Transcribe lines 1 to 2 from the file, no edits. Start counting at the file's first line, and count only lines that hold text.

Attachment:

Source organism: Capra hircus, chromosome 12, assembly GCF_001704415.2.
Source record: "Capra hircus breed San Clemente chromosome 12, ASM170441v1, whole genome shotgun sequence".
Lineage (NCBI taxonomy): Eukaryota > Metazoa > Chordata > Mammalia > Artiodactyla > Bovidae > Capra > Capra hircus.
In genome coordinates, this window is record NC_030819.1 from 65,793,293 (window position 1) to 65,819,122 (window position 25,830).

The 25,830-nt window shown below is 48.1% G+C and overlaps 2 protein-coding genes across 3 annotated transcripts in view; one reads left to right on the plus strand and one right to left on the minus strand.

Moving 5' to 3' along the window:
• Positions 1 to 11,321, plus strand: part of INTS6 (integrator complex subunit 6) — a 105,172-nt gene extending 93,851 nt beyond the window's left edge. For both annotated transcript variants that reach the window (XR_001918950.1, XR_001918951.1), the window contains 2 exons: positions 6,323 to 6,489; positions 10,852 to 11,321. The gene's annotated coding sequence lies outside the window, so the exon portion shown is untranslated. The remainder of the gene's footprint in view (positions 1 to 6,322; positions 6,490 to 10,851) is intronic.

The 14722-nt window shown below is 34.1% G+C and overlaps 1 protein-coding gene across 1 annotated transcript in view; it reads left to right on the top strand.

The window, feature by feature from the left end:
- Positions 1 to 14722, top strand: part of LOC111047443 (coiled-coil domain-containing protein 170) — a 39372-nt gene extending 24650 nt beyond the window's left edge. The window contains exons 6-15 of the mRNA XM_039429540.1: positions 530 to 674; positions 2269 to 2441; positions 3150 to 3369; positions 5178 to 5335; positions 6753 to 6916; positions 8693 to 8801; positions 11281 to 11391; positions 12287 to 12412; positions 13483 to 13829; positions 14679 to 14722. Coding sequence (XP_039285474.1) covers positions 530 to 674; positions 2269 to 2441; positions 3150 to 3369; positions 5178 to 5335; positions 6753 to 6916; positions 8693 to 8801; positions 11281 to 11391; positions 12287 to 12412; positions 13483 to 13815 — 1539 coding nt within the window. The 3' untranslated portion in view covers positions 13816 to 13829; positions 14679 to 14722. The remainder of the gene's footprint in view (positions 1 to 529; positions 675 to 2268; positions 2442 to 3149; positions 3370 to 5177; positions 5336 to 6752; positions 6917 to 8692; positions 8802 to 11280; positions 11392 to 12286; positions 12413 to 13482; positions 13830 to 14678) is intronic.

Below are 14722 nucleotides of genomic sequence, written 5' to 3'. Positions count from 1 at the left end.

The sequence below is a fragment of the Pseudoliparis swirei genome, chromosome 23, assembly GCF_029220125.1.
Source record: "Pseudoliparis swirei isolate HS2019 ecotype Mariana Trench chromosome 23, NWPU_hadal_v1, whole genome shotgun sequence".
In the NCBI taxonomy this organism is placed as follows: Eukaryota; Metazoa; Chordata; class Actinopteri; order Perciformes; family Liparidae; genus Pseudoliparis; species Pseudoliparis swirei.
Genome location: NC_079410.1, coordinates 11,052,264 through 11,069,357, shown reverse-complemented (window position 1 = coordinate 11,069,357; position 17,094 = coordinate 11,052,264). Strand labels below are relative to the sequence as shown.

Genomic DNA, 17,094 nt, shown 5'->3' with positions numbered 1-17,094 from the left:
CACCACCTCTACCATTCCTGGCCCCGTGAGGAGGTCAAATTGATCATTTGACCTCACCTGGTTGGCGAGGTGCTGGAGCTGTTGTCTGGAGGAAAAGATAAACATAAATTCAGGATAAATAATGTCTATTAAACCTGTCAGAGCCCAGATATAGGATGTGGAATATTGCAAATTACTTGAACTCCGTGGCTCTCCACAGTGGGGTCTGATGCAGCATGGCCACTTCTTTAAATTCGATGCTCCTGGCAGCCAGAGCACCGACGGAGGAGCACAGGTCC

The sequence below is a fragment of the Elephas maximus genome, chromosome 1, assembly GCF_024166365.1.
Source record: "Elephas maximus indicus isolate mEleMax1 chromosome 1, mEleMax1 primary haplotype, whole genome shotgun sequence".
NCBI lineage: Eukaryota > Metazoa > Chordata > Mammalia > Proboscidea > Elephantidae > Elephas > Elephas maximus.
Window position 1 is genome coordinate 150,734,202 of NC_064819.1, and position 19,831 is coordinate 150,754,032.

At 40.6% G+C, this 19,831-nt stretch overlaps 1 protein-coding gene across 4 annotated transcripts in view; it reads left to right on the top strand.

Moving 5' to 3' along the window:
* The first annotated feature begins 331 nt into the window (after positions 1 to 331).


Source organism: Capra hircus, chromosome 12, assembly GCF_001704415.2.
Source record: "Capra hircus breed San Clemente chromosome 12, ASM170441v1, whole genome shotgun sequence".